0−21.1
3.7
Flint
 Strobilurin
X (label rate)
100
100
 
 
10-1 X
100
100
 
 
10-2 X
99.3−100
99.7
 
 
10-3 X
76−99
89
 
 
10-4 X
2.8−58.4
22.5
Procure
 DMI
X (label rate)
51−100
82.6
 
 
10-1 X
0−28.1
11.2
 
 
10-2 X
0−5.6
1.3
 
 
10-3 X
0−17.5
4
 
 
10-4 X
0−24.7
5.9
Mertect
 Benzimidazole
X (label rate)
1.2−63.6
34.7
 
 
10-1 X
0−41.5
18.4
 
 
10-2 X
0−24.6
6.2
 
 
10-3 X
0−25.3
10.4
 
 
10-4 X
0−41.1
8.4
Ziram
 Multi-site activity
X (label rate)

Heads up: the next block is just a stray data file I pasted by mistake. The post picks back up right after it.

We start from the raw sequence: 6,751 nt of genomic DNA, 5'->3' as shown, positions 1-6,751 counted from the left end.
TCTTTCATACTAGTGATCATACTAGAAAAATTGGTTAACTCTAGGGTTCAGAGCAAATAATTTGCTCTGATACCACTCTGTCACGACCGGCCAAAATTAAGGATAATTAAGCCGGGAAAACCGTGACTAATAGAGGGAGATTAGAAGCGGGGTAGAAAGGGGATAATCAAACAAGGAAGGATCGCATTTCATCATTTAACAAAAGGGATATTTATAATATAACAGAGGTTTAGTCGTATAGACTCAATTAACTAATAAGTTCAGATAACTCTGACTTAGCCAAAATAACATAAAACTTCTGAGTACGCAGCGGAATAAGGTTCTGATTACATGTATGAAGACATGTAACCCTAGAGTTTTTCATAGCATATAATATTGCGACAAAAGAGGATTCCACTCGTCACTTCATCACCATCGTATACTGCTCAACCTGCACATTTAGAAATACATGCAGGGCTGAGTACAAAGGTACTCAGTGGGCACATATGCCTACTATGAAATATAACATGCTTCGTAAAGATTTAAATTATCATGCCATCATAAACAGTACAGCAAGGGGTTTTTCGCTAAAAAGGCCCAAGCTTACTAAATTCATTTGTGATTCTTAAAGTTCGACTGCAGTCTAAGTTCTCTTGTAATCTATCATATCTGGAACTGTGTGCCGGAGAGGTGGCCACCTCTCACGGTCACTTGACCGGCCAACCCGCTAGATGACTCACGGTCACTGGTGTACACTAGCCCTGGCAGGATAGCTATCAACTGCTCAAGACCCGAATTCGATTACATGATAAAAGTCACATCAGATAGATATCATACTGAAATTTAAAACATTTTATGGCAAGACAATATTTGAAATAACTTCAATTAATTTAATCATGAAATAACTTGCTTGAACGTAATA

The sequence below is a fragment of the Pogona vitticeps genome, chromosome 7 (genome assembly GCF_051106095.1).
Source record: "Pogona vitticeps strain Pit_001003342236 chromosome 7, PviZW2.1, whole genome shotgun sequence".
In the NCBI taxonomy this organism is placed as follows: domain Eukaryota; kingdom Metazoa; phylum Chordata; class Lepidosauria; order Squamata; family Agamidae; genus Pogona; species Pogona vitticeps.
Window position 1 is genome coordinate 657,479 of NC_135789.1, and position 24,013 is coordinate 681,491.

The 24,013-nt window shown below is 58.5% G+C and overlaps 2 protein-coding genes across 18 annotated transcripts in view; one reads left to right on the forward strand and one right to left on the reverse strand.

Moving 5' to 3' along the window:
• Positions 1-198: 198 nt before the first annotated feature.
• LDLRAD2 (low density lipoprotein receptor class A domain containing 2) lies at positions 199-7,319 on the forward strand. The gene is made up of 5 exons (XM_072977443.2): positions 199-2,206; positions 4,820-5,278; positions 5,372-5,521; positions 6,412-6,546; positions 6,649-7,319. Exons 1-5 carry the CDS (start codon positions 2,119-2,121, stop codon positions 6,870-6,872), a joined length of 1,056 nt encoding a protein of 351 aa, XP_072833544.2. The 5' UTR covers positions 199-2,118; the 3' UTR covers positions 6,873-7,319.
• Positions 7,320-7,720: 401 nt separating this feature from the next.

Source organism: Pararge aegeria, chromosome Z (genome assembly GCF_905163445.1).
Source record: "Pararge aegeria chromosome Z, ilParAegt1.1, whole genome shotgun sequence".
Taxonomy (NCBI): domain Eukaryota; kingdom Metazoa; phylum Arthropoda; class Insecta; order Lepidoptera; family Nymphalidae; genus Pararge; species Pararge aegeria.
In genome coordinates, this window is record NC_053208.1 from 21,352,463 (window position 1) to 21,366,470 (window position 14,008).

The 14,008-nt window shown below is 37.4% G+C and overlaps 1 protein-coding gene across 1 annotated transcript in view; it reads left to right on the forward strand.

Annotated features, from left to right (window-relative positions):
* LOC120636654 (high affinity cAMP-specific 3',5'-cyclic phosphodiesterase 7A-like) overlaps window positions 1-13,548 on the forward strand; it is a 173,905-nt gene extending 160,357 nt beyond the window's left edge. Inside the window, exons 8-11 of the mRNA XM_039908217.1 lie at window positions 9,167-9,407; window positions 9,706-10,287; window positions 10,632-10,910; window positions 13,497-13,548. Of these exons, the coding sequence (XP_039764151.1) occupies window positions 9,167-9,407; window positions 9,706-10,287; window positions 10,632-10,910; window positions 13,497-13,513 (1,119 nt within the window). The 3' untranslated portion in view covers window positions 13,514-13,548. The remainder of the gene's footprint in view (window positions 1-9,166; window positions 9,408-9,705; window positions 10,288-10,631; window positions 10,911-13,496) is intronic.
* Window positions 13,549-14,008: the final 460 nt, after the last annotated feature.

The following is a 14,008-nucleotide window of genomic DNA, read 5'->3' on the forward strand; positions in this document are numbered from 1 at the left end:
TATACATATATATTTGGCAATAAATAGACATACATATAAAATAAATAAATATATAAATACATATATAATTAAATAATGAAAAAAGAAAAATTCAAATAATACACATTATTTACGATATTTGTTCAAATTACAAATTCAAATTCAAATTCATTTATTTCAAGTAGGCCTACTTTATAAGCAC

100
100
 
 
10-1 X
100
100
 
 
10-2 X
18.1−94.1
58.1
 
 
10-3 X
22.8−99.5
56
 
 
10-4 X
12.1−87.3
43.9
 1 Ten isolates were included in the test.  Ranges and averages of sensitivity to each fungicide are presented.

 

Control of Sphaeropsis rot.  In 2004, an experiment was conducted in a Red Delicious orchard with a history of Sphaeropsis rot to evaluate preharvest and postharvest fungicides for control of Sphaeropsis rot.  The fruit are still in a CA storage.  Decay will be evaluated in May 2005, and results will be forthcoming.